Assessment of the Divine Invitation Teaching

A Critical Review of “One Law and the Messianic Gentile”

MJ  101(Aug 2009), 46–70

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by Tim Hegg

Introduction

The recent issue of Messiah Journal (#101, Aug, 2009) published by First Fruits of Zion (FFOZ) has taken many of its readers by surprise. The article “One Law and the Messianic Gentile” (pp. 46–70) authored by Boaz Michael and D. Thomas Lancaster has boldly stated the desire of FFOZ to distance itself from the “One Law” theology that characterized the ministry for the past number of years. The authors make it clear throughout the article that this is a return to their original position regarding Gentiles and the Torah, and that their foray into the “One Law” teaching resulted from allowing their zeal to run ahead of their scholarship.1 We are now to be assured that things have been put in order, and that in their current teaching, a more mature approach has been achieved in which scholarship has appropriately bridled zeal. In other words, their new position, which they label “Divine Invitation,” is entirely worthy of our trust.

The arguments they make may seem formidable when first read, at least for the most part. But a closer look reveals some very troubling issues. There are also some curious examples of proof-texting which call for a more thorough investigation, as well as some leaps in logic that can only be described as sophomoric. When one reads the article with a discerning eye, one is not so sure that a more mature and trustworthy scholarship is now at work.

Going Beyond the Message of the Apostles

The article opens with a short historical narrative, describing a meeting that took place in 2004 with Dr. Dwight Pryor, a meeting that impacted the authors significantly. Dr. Pryor pointed out to them that their theology of the Torah and its present day application to Gentiles was something that did not “come from the apostles.”2 They recount Dr. Pryor’s argument in these words:

They [the Apostles] never did settle on a theology of Torah concerning the Gentiles, perhaps because of their expectation of the imminent return of Yeshua. I would be very cautious about advancing a theology that the apostles did not raise.3

The presupposition of such a statement is that the Apostles, who were disciples of Yeshua, did not consider Moses to have given a theology of the Torah that pertained to Gentiles. The scenario that is presented is that the Apostles found themselves in uncharted waters when it came to the question of Gentile believers and their relationship to the Torah.

But it also proceeds on the premise that the Apostles had the authority to annul, amend, or suspend Torah commandments with respect to Gentile believers, or at least to redefine them against the obvious meaning of the Torah texts themselves. From what other premise could the argument be derived? For the Torah clearly speaks to the place of the “foreigner” within Israel, and that there is to be one Torah for both the foreigner and the native born.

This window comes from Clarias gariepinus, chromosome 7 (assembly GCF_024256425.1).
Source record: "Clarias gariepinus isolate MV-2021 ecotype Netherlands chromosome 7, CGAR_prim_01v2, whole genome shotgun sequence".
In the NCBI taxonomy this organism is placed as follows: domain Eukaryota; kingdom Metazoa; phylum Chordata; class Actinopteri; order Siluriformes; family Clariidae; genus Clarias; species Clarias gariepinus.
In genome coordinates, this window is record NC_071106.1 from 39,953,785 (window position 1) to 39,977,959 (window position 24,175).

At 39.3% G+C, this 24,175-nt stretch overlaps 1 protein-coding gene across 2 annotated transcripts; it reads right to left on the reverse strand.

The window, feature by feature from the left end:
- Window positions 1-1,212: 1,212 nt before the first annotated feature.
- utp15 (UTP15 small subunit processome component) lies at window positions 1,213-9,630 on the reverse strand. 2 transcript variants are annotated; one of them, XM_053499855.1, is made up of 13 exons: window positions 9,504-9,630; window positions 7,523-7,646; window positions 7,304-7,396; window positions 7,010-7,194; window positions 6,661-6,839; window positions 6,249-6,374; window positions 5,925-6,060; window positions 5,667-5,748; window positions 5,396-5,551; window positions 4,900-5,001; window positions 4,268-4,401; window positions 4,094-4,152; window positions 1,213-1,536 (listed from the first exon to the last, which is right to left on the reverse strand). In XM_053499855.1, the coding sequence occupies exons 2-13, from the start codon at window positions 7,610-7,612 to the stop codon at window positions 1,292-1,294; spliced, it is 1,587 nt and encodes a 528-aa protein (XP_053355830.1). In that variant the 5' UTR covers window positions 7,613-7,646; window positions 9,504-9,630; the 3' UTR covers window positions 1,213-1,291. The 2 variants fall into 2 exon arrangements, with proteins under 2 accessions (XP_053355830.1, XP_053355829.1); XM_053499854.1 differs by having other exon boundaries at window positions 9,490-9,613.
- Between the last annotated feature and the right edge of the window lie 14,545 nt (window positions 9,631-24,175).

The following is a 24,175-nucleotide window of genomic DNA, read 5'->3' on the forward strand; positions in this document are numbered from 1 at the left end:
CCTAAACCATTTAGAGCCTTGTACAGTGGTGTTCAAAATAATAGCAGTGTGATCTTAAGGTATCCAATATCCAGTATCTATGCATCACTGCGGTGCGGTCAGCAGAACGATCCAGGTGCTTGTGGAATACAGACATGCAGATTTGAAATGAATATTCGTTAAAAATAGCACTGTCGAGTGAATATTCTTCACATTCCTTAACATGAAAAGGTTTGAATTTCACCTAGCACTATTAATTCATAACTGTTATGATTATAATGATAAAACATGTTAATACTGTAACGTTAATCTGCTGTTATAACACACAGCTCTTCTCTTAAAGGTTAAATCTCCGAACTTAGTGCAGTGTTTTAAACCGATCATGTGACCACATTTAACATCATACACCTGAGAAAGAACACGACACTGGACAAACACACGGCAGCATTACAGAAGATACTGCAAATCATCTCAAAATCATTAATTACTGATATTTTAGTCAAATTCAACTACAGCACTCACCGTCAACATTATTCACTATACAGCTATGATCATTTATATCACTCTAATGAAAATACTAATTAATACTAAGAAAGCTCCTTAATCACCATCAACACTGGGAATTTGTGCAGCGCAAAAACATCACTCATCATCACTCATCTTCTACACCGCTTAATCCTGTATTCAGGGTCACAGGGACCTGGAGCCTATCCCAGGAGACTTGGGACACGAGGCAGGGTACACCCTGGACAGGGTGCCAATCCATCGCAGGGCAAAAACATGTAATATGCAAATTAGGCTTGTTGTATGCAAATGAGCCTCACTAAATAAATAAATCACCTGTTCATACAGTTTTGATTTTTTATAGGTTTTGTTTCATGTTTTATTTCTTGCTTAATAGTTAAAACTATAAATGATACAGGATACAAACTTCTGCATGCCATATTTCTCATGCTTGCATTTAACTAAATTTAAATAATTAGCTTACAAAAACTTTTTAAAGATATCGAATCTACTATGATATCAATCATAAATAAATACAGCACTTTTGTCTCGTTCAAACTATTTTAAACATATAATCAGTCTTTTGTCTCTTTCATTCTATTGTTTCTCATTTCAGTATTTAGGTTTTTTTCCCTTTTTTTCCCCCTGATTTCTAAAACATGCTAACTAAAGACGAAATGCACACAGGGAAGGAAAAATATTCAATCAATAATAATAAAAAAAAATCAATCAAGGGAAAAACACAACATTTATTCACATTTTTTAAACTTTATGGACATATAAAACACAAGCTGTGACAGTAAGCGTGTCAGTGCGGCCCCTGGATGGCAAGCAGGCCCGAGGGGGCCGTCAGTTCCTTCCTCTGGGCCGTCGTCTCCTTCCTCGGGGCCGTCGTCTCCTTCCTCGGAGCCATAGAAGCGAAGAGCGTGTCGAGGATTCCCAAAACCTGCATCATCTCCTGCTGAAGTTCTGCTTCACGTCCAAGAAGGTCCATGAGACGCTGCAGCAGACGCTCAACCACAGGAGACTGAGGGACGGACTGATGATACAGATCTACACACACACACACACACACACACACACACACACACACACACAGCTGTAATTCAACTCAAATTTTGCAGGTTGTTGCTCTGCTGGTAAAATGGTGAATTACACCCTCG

The argument that the Apostles were silent regarding the Gentile believer’s obligation to obey the Torah is built upon the idea that the Apostles were given authority to adjust the Torah’s requirements for Gentile believers. In light of Matthew 5:17–20 and 28:18–20, one wonders how such a premise could be maintained. One is dismayed to discover that the answer given by the authors is, in fact, that in the Torah, the “foreigner” (גֵּר, ger) who joins Israel to worship Israel’s God is to be interpreted as a “convert” who has gone through the proselyte ritual and as a result has been granted “legal status as a Jew.” So the meaning of the Torah texts pertaining to foreigners who join Israel are interpreted against their historical grammatical sense, giving precedence to the later rabbinic interpretation as evidenced in the Lxx. Accepting the rabbinic view, the FFOZ authors can conclude that the Torah actually does not have anything to say about Gentile relationship to the Torah. Whenever we read “stranger” or “alien” or “foreigner” as having the same relationship to the Torah as the “native born,” we are to interpret the text as speaking of a “proselyte” or “convert to Judaism.” We will discuss this issue below.

An Argument from Silence

But for now let us consider their opening argument, that the Apostles never settled on a theology of Torah for the Gentile believers. This is an argument from silence, and silence offers no premise for a valid conclusion. What the Apostles did not say, we cannot know. For the sake of inquiry, let us put the argument into a syllogism:

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  1. p. 69.
  2. p. 47.
  3. Ibid.